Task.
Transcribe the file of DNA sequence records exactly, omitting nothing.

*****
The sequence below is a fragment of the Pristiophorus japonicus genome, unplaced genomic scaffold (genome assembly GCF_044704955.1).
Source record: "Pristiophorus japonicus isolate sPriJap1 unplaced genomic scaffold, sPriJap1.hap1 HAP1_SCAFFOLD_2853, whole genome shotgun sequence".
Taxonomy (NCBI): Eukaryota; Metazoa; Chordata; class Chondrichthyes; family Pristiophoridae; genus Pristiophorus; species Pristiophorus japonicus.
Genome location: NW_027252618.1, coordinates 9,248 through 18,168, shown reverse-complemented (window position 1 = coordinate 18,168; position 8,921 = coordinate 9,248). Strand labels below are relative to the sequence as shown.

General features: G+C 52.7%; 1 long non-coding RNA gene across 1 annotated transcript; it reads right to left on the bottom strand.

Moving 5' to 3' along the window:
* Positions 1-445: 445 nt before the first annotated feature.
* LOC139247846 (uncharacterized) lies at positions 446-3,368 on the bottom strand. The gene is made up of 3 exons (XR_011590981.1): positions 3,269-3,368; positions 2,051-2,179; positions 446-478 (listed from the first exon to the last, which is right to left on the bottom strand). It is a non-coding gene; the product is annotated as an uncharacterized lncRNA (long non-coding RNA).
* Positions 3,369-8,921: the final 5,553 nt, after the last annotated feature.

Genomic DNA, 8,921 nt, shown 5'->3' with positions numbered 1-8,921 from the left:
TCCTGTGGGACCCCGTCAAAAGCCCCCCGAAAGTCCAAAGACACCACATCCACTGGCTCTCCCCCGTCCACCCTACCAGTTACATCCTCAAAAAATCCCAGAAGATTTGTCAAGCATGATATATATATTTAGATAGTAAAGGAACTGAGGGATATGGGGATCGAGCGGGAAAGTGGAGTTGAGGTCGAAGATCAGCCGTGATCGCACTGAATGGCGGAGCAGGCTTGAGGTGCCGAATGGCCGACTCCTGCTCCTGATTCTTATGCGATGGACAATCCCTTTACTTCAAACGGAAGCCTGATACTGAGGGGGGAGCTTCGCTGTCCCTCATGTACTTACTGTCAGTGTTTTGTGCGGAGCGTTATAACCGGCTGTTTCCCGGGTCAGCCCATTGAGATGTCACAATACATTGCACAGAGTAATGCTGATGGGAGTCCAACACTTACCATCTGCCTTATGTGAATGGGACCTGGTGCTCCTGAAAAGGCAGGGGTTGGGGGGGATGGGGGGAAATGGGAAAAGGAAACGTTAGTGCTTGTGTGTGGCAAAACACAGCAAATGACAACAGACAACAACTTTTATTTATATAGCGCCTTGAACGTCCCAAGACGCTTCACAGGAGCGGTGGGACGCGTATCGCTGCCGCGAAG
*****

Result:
The sequence below is a fragment of the Pristiophorus japonicus genome, unplaced genomic scaffold (genome assembly GCF_044704955.1).
Source record: "Pristiophorus japonicus isolate sPriJap1 unplaced genomic scaffold, sPriJap1.hap1 HAP1_SCAFFOLD_2853, whole genome shotgun sequence".
Taxonomy (NCBI): Eukaryota; Metazoa; Chordata; class Chondrichthyes; family Pristiophoridae; genus Pristiophorus; species Pristiophorus japonicus.
Genome location: NW_027252618.1, coordinates 9,248 through 18,168, shown reverse-complemented (window position 1 = coordinate 18,168; position 8,921 = coordinate 9,248). Strand labels below are relative to the sequence as shown.

General features: G+C 52.7%; 1 long non-coding RNA gene across 1 annotated transcript; it reads right to left on the bottom strand.

Moving 5' to 3' along the window:
* Positions 1-445: 445 nt before the first annotated feature.
* LOC139247846 (uncharacterized) lies at positions 446-3,368 on the bottom strand. The gene is made up of 3 exons (XR_011590981.1): positions 3,269-3,368; positions 2,051-2,179; positions 446-478 (listed from the first exon to the last, which is right to left on the bottom strand). It is a non-coding gene; the product is annotated as an uncharacterized lncRNA (long non-coding RNA).
* Positions 3,369-8,921: the final 5,553 nt, after the last annotated feature.

Genomic DNA, 8,921 nt, shown 5'->3' with positions numbered 1-8,921 from the left:
TCCTGTGGGACCCCGTCAAAAGCCCCCCGAAAGTCCAAAGACACCACATCCACTGGCTCTCCCCCGTCCACCCTACCAGTTACATCCTCAAAAAATCCCAGAAGATTTGTCAAGCATGATATATATATTTAGATAGTAAAGGAACTGAGGGATATGGGGATCGAGCGGGAAAGTGGAGTTGAGGTCGAAGATCAGCCGTGATCGCACTGAATGGCGGAGCAGGCTTGAGGTGCCGAATGGCCGACTCCTGCTCCTGATTCTTATGCGATGGACAATCCCTTTACTTCAAACGGAAGCCTGATACTGAGGGGGGAGCTTCGCTGTCCCTCATGTACTTACTGTCAGTGTTTTGTGCGGAGCGTTATAACCGGCTGTTTCCCGGGTCAGCCCATTGAGATGTCACAATACATTGCACAGAGTAATGCTGATGGGAGTCCAACACTTACCATCTGCCTTATGTGAATGGGACCTGGTGCTCCTGAAAAGGCAGGGGTTGGGGGGGATGGGGGGAAATGGGAAAAGGAAACGTTAGTGCTTGTGTGTGGCAAAACACAGCAAATGACAACAGACAACAACTTTTATTTATATAGCGCCTTGAACGTCCCAAGACGCTTCACAGGAGCGGTGGGACGCGTATCGCTGCCGCGAAG